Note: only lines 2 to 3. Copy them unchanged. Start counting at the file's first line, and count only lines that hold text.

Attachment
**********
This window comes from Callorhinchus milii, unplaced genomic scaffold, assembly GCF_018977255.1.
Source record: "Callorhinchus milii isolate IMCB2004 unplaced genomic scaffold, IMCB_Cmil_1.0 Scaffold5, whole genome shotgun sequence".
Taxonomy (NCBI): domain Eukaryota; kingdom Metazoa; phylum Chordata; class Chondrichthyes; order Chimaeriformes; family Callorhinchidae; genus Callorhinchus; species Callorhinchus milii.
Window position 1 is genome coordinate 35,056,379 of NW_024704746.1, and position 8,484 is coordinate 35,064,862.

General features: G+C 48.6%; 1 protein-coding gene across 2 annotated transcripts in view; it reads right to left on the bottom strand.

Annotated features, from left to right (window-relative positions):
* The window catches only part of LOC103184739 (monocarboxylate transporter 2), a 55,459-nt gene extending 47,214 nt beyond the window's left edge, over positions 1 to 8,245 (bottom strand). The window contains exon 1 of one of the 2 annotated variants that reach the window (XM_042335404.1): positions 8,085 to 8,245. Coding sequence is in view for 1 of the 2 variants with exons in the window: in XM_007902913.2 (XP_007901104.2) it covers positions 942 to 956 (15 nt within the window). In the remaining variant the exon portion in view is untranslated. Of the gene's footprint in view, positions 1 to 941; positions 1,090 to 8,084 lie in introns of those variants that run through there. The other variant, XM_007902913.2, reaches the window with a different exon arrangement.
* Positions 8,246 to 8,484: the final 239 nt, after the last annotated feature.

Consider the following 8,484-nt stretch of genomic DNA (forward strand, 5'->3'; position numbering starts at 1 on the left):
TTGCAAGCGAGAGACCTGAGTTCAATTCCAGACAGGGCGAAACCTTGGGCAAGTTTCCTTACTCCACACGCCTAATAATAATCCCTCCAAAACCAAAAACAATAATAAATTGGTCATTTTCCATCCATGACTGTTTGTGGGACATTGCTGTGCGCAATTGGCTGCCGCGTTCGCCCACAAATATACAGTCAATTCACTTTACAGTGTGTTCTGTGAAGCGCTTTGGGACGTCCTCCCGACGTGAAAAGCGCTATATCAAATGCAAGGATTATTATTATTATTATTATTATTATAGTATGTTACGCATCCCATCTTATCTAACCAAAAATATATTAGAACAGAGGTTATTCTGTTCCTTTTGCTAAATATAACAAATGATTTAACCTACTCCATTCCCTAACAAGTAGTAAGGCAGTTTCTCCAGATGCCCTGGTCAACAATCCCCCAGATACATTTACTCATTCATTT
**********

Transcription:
Source record: "Callorhinchus milii isolate IMCB2004 unplaced genomic scaffold, IMCB_Cmil_1.0 Scaffold5, whole genome shotgun sequence".
Taxonomy (NCBI): domain Eukaryota; kingdom Metazoa; phylum Chordata; class Chondrichthyes; order Chimaeriformes; family Callorhinchidae; genus Callorhinchus; species Callorhinchus milii.